Caesar


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It is a common misconception that the caesarian section is named after Julius Caesar. Actually, they share a common root: caedre, or 'to cut'. Yet in this series by Christian Berthelot (1976, France) the link is made to associate these small delicate babies with the strength and power of the old ruler, through that common cut. Talking about his first child who was born by caesarian section, Berthelot likens his son's entrance into the world to that of a bloodied warrior winning his first battle: His first fight was to be able to survive.

The children in these images are mere seconds old, bloodied and covered in various viscera, but they each display different personalities already. Some cry while others are silent, and others have their hands sprayed wide in greeting, or curled into contemplative balls.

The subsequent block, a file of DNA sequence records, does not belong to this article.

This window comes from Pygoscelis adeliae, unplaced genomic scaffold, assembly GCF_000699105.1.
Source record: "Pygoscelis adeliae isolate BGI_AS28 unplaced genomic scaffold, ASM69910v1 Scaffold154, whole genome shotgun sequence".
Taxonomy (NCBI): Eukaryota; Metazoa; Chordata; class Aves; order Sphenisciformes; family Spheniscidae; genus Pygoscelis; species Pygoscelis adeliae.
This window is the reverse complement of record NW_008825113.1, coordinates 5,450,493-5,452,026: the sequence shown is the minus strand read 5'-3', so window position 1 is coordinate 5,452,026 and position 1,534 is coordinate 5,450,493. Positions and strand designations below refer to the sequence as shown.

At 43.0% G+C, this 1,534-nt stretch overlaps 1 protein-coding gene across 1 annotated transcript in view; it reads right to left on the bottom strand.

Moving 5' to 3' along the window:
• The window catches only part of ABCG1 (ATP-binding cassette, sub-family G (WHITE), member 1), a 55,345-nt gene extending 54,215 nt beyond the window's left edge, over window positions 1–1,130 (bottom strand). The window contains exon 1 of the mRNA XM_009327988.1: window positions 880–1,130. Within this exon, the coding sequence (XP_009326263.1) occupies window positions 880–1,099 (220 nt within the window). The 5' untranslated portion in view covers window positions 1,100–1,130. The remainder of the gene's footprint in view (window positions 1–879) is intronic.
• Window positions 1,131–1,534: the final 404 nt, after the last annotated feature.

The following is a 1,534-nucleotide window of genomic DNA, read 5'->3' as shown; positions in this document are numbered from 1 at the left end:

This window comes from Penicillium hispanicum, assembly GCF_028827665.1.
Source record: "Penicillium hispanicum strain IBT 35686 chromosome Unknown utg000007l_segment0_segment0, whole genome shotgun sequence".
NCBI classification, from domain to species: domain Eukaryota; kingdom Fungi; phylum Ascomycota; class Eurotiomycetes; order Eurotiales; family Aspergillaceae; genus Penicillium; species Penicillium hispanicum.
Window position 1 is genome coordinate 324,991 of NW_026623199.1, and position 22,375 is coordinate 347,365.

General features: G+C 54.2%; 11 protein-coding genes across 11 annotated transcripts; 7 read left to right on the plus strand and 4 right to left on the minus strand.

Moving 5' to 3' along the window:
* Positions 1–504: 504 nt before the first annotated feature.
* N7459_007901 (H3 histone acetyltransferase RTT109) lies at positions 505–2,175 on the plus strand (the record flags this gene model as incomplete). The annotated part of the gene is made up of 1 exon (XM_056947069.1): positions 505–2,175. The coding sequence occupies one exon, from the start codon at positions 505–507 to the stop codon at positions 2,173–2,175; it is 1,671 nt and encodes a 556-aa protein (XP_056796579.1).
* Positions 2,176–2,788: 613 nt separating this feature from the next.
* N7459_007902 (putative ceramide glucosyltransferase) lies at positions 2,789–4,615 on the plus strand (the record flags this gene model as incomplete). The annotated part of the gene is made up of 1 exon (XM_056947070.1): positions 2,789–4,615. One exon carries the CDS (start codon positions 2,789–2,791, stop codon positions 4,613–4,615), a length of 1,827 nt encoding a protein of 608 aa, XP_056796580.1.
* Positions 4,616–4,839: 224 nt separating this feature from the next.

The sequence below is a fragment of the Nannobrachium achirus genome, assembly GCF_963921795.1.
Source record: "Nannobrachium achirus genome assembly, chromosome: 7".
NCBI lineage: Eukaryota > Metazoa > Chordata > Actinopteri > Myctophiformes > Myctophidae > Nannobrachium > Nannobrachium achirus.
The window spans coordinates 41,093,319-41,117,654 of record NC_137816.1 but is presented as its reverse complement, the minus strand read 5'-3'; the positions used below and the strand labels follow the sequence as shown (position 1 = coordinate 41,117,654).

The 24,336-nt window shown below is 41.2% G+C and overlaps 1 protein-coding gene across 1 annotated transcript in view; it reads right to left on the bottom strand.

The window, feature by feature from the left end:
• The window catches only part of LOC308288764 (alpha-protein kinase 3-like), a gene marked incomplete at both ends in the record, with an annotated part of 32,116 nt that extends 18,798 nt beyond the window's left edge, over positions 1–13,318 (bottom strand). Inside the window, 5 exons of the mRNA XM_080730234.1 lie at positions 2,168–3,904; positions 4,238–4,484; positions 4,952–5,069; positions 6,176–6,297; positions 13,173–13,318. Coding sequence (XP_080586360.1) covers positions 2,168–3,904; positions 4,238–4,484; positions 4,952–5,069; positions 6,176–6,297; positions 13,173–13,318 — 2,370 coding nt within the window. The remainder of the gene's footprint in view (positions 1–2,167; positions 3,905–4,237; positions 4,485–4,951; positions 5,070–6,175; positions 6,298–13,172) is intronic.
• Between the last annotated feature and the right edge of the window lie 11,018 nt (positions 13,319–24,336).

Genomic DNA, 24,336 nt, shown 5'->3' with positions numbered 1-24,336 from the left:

Perhaps what is most shocking with these images is not the subject matter but the access that Berthelot managed to arrange to these life events. He says in interviews that he formed bonds of trust with the obstetricians and midwives after his son was born, which allowed him that primary access, but he says little about meeting the family, nor about trust they had for him to be at such a private occasion. The photos themselves also exclude any hint of family, only allowing the latex gloved hands of the surgeons to enter the frame with the babies.


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